It was fairly late into the current shift, close to the start of a fresh downtime, and Ram was brooding.
He’d derezzed another User-believer in Disk Wars that microcycle, and it had shuffled thoughts of the nameless program from the lightcycle grid to the forefront of his memories. His processors ached, his limbs felt numb, and he was low on energy. In the darkened cell at Ram’s back, Tron was just as exhausted, the security program leaning up against the wall with head bowed. Conversation was at a minimum.
Lost among his own thoughts, Ram was silent, idly spinning his disk as he watched the guards appear at the door of the neighbouring cell, which was empty. They were escorting another new program, though from the relaxed way they held their lightstaffs, the two Reds obviously didn’t think much of their prisoner’s abilities.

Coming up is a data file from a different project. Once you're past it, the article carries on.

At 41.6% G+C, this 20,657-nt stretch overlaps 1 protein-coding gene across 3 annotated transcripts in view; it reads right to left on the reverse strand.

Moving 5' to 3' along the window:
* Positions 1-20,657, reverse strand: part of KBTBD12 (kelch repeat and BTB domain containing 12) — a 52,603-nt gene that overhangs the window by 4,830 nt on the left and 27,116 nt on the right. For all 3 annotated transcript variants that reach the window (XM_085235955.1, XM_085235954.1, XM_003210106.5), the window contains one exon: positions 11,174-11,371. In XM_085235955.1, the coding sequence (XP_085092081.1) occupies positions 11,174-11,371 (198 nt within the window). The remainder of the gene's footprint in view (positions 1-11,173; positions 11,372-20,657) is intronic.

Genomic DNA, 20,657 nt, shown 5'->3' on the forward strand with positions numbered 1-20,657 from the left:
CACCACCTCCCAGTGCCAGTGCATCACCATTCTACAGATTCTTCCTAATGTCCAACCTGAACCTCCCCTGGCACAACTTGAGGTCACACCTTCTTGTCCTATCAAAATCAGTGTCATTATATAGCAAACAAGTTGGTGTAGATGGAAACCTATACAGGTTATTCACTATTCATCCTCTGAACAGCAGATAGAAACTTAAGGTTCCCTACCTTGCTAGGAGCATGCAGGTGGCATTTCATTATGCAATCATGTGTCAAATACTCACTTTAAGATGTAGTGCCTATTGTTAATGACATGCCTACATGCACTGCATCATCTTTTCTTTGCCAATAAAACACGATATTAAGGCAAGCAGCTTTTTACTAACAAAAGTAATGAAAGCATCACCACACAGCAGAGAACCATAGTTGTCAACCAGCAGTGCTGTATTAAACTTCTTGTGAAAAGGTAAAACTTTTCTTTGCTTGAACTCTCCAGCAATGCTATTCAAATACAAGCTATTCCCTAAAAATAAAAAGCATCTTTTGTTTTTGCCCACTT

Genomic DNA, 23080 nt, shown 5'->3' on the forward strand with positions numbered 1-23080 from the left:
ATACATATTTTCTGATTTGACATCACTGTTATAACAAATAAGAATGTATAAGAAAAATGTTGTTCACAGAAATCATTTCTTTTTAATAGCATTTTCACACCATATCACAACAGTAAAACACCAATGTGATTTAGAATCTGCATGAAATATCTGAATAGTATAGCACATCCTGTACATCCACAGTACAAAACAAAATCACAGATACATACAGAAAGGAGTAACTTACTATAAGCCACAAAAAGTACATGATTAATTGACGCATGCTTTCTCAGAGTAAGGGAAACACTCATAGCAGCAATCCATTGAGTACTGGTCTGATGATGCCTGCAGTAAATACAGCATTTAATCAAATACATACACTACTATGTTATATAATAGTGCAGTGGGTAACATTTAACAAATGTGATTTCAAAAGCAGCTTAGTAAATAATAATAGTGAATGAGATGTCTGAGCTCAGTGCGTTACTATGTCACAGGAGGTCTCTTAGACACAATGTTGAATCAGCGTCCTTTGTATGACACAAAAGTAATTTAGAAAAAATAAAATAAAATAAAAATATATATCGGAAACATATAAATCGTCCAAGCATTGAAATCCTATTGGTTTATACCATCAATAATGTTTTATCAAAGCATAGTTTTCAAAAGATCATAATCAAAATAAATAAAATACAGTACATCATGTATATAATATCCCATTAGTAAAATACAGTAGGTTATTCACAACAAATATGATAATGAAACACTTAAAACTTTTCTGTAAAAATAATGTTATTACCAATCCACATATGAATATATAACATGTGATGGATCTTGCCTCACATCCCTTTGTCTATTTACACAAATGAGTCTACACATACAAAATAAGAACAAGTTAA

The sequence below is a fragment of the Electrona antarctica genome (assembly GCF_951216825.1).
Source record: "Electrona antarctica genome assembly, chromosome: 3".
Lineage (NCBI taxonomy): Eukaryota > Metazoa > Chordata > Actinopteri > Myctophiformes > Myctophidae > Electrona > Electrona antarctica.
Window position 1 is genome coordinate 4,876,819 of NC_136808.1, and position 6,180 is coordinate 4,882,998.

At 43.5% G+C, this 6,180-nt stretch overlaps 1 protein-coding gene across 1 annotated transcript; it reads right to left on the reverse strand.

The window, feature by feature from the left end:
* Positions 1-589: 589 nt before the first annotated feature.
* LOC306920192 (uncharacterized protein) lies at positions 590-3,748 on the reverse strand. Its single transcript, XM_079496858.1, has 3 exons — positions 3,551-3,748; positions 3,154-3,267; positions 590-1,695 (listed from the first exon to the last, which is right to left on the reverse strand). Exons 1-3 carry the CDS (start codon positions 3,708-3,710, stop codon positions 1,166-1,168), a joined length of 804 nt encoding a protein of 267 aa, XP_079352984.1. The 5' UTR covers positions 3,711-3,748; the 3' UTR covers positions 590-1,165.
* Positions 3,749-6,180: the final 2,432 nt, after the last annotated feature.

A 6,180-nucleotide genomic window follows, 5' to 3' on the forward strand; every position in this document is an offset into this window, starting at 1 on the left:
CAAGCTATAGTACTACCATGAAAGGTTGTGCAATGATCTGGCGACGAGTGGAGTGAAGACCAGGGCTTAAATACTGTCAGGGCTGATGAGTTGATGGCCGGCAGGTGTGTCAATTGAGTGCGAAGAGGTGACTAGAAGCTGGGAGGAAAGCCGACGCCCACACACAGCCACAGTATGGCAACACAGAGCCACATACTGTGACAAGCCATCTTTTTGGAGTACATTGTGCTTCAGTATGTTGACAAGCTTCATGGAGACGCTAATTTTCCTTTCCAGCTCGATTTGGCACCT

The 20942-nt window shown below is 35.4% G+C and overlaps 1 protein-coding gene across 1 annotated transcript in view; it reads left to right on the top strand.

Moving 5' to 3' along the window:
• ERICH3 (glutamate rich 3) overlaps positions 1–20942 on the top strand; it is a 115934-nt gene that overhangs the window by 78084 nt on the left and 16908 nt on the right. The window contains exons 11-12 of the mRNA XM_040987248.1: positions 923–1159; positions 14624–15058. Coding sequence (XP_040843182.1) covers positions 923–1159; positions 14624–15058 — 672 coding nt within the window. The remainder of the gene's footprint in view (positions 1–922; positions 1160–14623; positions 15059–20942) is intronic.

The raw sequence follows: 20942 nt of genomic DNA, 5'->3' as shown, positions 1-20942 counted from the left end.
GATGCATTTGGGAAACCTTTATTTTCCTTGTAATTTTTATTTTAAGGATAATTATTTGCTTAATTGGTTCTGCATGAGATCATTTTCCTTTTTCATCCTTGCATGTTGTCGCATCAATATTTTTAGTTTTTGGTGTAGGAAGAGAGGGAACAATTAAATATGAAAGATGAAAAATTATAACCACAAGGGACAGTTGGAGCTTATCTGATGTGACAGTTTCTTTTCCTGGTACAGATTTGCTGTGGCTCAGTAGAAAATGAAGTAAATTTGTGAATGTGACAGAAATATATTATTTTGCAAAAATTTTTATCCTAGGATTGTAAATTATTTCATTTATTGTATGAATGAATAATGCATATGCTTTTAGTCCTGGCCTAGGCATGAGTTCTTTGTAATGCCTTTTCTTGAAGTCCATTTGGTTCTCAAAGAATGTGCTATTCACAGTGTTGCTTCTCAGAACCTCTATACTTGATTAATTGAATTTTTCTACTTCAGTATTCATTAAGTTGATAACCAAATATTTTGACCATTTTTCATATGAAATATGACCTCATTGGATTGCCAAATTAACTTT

“Hey, really, you’re gonna make my User, Mr. Henderson, very angry. He’s a full branch manager, you know.” Like many new programs, the conscript seemed determined to wheedle his way out of his situation. Unaffected, the guards simply smirked.
“Great – another religious nut,” one said, and his buddy shoved the appalled program into the cell. Chuckling, the Reds walked away. Ram waited until the echoing sound of their footsteps had faded before he sat up and took a closer look at his new neighbour.
The new conscript looked panicked and baffled by the guards’ reactions, the circuits under his novice tunic muted almost gray with fear. He was stockier than other programs, though Ram knew appearance didn’t mean everything in terms of skill. But Ram didn’t hold much hope that this newbie would survive long enough to shed that tunic. The odds were depressingly low.